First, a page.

|The GS Mark The GS mark has a legislative basis in § 20/21 of the German Product Safety Law (ProdsG). A precondition for its use is that a GS institution has awarded the GS mark to a manufacturer or to their accredited agent. The GS mark shows that in normal legal use or in the foreseeable application of the marked product the health of the user will not be put at risk. The GS mark is a voluntary mark, meaning that the manufacturer or their accredited agent can decide whether to apply for a GS mark to be awarded. Scope of application: According to § 20/21 ProdSG, awarding of a GS mark is possible so long as the legal provisions in § 8 ProdSG do not state otherwise. |
“We find ever more frequently that there are plasticisers to health such as polycyclic aromatic hydrocarbons in handlebar grips or gear shifters. Also, in leather items, for example saddles, we have found dangerous contaminants such as dimethyl fumarate or Chromium-6. To ensure that the end user does not come into contact with these contaminants these materials are not permitted in any components which the user touches directly. Only if this requirement is also met can the bike receive our GS mark”, explains Wilhelm Sonntag.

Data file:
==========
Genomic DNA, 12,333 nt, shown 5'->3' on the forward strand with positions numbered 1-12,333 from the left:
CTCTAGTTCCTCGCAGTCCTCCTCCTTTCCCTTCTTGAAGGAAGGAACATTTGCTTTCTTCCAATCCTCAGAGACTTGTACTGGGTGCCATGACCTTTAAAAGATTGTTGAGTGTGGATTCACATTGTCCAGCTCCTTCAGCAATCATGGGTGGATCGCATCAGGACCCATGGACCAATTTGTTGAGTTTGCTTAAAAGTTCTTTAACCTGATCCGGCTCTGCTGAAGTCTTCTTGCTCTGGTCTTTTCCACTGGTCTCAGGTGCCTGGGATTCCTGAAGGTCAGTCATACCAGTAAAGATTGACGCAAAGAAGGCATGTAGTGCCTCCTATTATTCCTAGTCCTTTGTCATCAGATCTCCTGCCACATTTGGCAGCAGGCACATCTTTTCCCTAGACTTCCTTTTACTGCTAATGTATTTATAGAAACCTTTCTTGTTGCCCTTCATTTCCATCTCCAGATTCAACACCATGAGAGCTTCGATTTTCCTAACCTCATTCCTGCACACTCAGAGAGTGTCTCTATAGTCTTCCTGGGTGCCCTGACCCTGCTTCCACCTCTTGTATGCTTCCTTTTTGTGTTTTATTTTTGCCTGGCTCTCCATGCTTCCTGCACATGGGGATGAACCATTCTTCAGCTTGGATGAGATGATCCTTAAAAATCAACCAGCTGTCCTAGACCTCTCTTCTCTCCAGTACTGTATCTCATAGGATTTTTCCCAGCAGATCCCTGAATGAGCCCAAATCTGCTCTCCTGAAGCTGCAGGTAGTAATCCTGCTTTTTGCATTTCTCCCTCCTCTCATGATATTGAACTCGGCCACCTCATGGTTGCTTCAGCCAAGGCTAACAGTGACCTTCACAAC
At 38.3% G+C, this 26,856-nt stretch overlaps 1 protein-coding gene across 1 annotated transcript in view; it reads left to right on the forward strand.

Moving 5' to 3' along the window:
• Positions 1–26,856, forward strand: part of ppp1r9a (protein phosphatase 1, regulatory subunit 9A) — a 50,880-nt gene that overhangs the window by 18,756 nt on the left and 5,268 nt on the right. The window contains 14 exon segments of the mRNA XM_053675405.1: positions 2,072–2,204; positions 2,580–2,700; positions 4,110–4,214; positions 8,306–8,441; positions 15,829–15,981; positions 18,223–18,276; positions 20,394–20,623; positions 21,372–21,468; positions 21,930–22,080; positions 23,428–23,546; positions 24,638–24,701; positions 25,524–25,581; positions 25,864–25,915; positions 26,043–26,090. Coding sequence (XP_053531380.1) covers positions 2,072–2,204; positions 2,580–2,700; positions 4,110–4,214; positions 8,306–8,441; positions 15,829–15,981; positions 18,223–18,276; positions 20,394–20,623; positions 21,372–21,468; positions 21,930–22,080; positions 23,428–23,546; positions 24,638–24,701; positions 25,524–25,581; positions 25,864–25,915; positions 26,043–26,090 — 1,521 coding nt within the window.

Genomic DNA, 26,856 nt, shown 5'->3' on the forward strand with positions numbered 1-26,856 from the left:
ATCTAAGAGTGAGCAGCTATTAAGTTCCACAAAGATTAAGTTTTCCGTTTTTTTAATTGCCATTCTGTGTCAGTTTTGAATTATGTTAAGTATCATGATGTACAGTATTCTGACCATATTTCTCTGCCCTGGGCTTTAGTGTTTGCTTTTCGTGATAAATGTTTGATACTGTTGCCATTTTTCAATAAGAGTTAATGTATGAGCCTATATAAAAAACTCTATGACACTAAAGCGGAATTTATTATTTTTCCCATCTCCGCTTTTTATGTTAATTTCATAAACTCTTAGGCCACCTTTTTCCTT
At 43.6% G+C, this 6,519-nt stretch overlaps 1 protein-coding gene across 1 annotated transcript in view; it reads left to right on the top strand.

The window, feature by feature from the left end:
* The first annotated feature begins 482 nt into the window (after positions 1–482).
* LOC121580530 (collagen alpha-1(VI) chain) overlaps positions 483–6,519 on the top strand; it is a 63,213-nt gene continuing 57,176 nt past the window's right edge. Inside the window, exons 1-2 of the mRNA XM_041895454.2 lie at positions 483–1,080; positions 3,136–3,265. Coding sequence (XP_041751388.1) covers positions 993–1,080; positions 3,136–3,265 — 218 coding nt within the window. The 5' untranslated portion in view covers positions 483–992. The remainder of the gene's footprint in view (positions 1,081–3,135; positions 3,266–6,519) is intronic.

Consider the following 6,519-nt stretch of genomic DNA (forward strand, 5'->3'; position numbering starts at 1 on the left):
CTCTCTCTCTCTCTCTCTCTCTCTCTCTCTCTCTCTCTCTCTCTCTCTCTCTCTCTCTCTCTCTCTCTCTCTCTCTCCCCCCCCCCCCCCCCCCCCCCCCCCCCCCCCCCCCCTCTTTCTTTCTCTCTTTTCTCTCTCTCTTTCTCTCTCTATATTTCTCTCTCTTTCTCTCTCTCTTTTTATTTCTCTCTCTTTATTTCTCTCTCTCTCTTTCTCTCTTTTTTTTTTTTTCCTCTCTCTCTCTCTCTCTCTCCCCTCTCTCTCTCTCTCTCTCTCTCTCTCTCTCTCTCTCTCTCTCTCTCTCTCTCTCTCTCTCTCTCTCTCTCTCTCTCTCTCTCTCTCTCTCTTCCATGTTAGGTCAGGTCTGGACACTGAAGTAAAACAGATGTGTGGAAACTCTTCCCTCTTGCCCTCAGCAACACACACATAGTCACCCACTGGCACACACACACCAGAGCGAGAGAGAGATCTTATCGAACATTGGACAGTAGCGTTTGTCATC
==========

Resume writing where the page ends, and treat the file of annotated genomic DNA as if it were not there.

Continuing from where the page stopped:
As well as the laboratory testing, a compulsory requirement for GS certification is inspection of the manufacturer’s production facility. “The manufacturer must be capable of producing pedelecs in production runs of consistent quality. To test this, we go to where the production takes place. Social aspects such as worker safety and the ban on child labour also play an important role here,” says Sonntag.